Innovation by Governmental Supported Start-ups and Entrepreneurships – the Israeli Model

Innovation by Governmental Supported Start-ups and Entrepreneurships – the Israeli Model

Weak Signal's progress: advanced

This Weak Signal came from: 
European Commission Framework Programme for RTD

The theme/scheme related to this Weak Signal: 
Theme 8 - Socio-economic Sciences and the Humanities

The sub-theme that best relates to this Weak Signal: 
Blue Sky Research on emerging issues and other research economies

When did the Weak Signal manifest ? 

Weak Signal's description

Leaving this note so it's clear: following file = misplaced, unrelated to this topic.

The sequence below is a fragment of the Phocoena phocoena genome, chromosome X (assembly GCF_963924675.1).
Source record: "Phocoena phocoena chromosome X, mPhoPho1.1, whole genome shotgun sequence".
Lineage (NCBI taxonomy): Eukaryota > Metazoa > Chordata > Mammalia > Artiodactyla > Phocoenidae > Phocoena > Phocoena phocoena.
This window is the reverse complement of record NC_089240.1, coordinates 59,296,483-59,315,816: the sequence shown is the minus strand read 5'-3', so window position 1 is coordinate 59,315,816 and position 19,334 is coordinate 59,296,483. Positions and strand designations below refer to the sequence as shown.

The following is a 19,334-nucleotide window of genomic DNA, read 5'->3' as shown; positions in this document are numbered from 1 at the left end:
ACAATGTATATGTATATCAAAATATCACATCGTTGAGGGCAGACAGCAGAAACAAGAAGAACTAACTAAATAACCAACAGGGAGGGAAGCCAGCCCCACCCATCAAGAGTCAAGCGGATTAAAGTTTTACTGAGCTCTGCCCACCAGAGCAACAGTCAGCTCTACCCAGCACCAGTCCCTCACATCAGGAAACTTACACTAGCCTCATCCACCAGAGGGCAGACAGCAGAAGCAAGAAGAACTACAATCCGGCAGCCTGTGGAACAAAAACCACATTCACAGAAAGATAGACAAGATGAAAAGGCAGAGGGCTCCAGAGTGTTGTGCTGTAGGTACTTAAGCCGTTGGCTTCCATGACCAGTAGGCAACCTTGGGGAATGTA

Public funding for entrepreneurial hubs and start-up financing is nothing new. Many of the world’s most successful innovation hubs bear the stamp of governmental invention (i.e. Silicon Valley, Bangalore or Guangdong), but not all attempts were successful. The newest, most successful approach was taken by Israel. It shows how innovations pushed by governments and the promotion of entrepreneurships could look like in the future, also in many other countries. It also gives a clue on how to prevent the most common mistakes, e.g. to name areas of innovation, to overlook a lack of related supporting infrastructure (i.e. not enough skilled employees, no suppliers cluster,…). With the help of the Israeli government’s venture-capital fund (founded in 1992 with $100m of public money) Israel attracted lots of foreign venture capital and foreign expertise. In contrast to most other concepts, it lets foreigners decide what to invest in, and then government provided the needed public money. As a result, foreign venture capital poured into the country, high-tech companies boomed, domestic venture capitalists learned from their foreign counterparts and many new jobs and ideas were created. In 2008, Israel attracted as much venture capital as France and Germany combined. The country has more start-ups per head than any other country (a total of 3,850, or one for every 1,844 Israelis), and more companies listed on the NASDAQ exchange, a hub for fledgling technology firms, than China and India combined.